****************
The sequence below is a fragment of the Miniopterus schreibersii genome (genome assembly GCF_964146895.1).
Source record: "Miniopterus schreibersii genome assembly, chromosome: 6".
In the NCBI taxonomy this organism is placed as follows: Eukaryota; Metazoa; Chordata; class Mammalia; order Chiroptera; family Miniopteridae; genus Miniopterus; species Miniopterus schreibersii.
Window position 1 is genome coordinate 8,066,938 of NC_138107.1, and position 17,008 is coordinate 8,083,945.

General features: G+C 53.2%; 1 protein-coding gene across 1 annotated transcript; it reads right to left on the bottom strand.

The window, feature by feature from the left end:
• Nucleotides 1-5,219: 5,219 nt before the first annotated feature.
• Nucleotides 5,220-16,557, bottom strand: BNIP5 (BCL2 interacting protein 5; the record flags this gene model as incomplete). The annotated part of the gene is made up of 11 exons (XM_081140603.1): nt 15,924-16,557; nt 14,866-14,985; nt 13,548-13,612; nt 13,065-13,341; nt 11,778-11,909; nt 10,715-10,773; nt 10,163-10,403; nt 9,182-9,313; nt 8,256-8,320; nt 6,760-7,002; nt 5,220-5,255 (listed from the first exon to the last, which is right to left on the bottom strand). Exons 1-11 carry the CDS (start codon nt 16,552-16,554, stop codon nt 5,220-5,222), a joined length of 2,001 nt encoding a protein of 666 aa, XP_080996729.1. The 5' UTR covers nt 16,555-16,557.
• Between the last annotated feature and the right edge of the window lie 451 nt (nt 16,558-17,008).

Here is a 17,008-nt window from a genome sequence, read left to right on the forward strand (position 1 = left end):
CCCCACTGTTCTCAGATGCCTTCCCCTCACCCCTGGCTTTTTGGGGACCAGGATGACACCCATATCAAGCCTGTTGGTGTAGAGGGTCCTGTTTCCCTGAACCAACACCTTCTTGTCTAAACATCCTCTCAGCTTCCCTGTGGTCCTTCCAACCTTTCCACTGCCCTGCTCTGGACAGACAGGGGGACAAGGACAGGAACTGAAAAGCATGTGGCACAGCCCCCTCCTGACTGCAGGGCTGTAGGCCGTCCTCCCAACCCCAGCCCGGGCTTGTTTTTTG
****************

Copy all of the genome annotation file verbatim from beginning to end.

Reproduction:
The sequence below is a fragment of the Miniopterus schreibersii genome (genome assembly GCF_964146895.1).
Source record: "Miniopterus schreibersii genome assembly, chromosome: 6".
In the NCBI taxonomy this organism is placed as follows: Eukaryota; Metazoa; Chordata; class Mammalia; order Chiroptera; family Miniopteridae; genus Miniopterus; species Miniopterus schreibersii.
Window position 1 is genome coordinate 8,066,938 of NC_138107.1, and position 17,008 is coordinate 8,083,945.

General features: G+C 53.2%; 1 protein-coding gene across 1 annotated transcript; it reads right to left on the bottom strand.

The window, feature by feature from the left end:
• Nucleotides 1-5,219: 5,219 nt before the first annotated feature.
• Nucleotides 5,220-16,557, bottom strand: BNIP5 (BCL2 interacting protein 5; the record flags this gene model as incomplete). The annotated part of the gene is made up of 11 exons (XM_081140603.1): nt 15,924-16,557; nt 14,866-14,985; nt 13,548-13,612; nt 13,065-13,341; nt 11,778-11,909; nt 10,715-10,773; nt 10,163-10,403; nt 9,182-9,313; nt 8,256-8,320; nt 6,760-7,002; nt 5,220-5,255 (listed from the first exon to the last, which is right to left on the bottom strand). Exons 1-11 carry the CDS (start codon nt 16,552-16,554, stop codon nt 5,220-5,222), a joined length of 2,001 nt encoding a protein of 666 aa, XP_080996729.1. The 5' UTR covers nt 16,555-16,557.
• Between the last annotated feature and the right edge of the window lie 451 nt (nt 16,558-17,008).

Here is a 17,008-nt window from a genome sequence, read left to right on the forward strand (position 1 = left end):
CCCCACTGTTCTCAGATGCCTTCCCCTCACCCCTGGCTTTTTGGGGACCAGGATGACACCCATATCAAGCCTGTTGGTGTAGAGGGTCCTGTTTCCCTGAACCAACACCTTCTTGTCTAAACATCCTCTCAGCTTCCCTGTGGTCCTTCCAACCTTTCCACTGCCCTGCTCTGGACAGACAGGGGGACAAGGACAGGAACTGAAAAGCATGTGGCACAGCCCCCTCCTGACTGCAGGGCTGTAGGCCGTCCTCCCAACCCCAGCCCGGGCTTGTTTTTTG